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Family: Michael Schenker

As a guitar hero, how much do you owe to the influence of your elder brother Rudolf?

I was always musically active since I was two – singing, banging drums. But the big thing was when my brother wanted a motorbike for his sixteenth birthday. My parents thought that would be too dangerous, so they gave him a guitar instead. Rudolf asked me not to touch the guitar when he went to work, but of course it was impossible not to. I was immediately hooked. One day my brother came home and heard me play. He couldn’t believe it.

At what age did you realise you were you better guitar player than him?

Art has nothing to do with competition. Music is self-expression. And you don’t score with self-expression.

Did you always want to play in a band with Rudolf?

I think it was always in the back of his mind to have me in the Scorpions. When I was fourteen he told me about this really good singer and introduced me to [future Scorpions vocalist] Klaus Meine. The first song I ever wrote, Klaus put the lyrics to. He called it In Search Of The Peace Of Mind. It was a great song, and his words became the theme of my life [laughs].

Did you receive a lot of encouragement from your parents, Heinrich and Ursula?

Once in a while I misbehaved, and of course the punishment was: “No more music!” But they helped us so much.

Do your parents enjoy your music?

My father died in 1996, but my mother is eighty-nine years old and she loves my first acoustic album, Thank You. She also likes the opening solo of Save Yourself by McAuley Schenker Group. She’s fascinated by how fast it is.

_What’s the best piece of advice your brother has given you? _

I always asked Rudolf whenever there was something that an older brother would know. When I was fourteen I tried hash and it had a very bad effect on me. My brother introduced me to meditation. That really helped.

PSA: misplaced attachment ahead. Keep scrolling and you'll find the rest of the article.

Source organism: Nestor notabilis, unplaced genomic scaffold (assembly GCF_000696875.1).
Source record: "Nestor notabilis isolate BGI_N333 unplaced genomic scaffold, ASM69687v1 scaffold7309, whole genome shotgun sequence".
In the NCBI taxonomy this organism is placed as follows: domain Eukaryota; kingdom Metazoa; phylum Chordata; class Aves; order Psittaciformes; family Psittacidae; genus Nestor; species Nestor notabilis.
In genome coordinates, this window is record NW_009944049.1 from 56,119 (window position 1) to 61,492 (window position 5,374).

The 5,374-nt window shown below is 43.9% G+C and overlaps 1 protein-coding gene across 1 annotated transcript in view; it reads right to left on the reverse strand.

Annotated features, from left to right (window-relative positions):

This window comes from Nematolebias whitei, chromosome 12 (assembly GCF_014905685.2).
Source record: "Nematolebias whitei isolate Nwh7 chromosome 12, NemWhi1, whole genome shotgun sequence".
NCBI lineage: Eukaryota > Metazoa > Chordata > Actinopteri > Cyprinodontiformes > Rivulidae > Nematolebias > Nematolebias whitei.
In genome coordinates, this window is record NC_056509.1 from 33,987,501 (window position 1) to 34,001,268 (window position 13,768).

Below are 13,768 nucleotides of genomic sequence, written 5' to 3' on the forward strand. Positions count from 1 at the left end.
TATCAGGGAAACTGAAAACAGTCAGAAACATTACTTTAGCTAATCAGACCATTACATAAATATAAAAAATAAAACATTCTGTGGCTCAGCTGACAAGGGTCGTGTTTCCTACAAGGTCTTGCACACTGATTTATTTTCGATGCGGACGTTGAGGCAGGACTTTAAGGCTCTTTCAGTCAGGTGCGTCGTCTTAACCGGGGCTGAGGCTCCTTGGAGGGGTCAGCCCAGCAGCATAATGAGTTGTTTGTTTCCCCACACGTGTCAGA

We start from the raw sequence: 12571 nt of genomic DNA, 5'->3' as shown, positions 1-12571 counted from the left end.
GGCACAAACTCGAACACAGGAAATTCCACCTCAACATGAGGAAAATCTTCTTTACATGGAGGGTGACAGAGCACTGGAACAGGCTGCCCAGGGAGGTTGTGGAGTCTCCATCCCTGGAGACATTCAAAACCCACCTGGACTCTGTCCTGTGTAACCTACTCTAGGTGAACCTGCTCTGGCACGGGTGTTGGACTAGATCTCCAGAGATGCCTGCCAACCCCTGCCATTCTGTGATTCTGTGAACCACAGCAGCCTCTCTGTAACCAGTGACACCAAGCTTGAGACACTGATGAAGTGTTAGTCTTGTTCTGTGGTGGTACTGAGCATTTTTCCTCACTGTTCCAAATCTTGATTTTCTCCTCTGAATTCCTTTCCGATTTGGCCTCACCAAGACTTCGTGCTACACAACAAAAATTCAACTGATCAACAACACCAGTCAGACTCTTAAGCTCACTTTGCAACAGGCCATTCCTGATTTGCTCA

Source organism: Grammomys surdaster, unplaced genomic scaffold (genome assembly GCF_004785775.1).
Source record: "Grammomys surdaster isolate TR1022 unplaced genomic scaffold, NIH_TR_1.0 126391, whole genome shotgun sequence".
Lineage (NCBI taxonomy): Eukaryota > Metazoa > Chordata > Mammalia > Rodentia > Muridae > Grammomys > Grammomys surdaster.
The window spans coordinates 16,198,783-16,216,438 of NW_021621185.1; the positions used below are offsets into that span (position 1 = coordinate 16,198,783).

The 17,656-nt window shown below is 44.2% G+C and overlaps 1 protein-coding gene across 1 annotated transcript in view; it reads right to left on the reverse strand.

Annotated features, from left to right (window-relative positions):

When you left the Scorpions to join UFO in 1973, how difficult was that for you?

Of course it was hard. But my brother had a vision and I had a vision – two different things. He wanted to create one of the most successful bands in the world, and I wanted to become the greatest guitarist.

Are you and Rudolf very different as personalities?

My brother was always more focused on the big picture, and I was always more introverted, looking at the detail. In the Chinese zodiac my brother is a rat and I am a horse. These are exact opposites. For creative purposes it’s a very good combination, but they say that a rat and a horse should not get married.

And have you ever fallen out badly?

Not really. We are like the yin and yang, as all brothers are. But I know he has always kept an eye on me. We’re different, but we love each other.

Freelance writer for Classic Rock since 2005, Paul Elliott has worked for leading music titles since 1985, including Sounds, Kerrang!, MOJO and Q. He is the author of several books including the first biography of Guns N’ Roses and the autobiography of bodyguard-to-the-stars Danny Francis. He has written liner notes for classic album reissues by artists such as Def Leppard, Thin Lizzy and Kiss, and currently works as content editor for Total Guitar. He lives in Bath - of which David Coverdale recently said: “How very Roman of you!”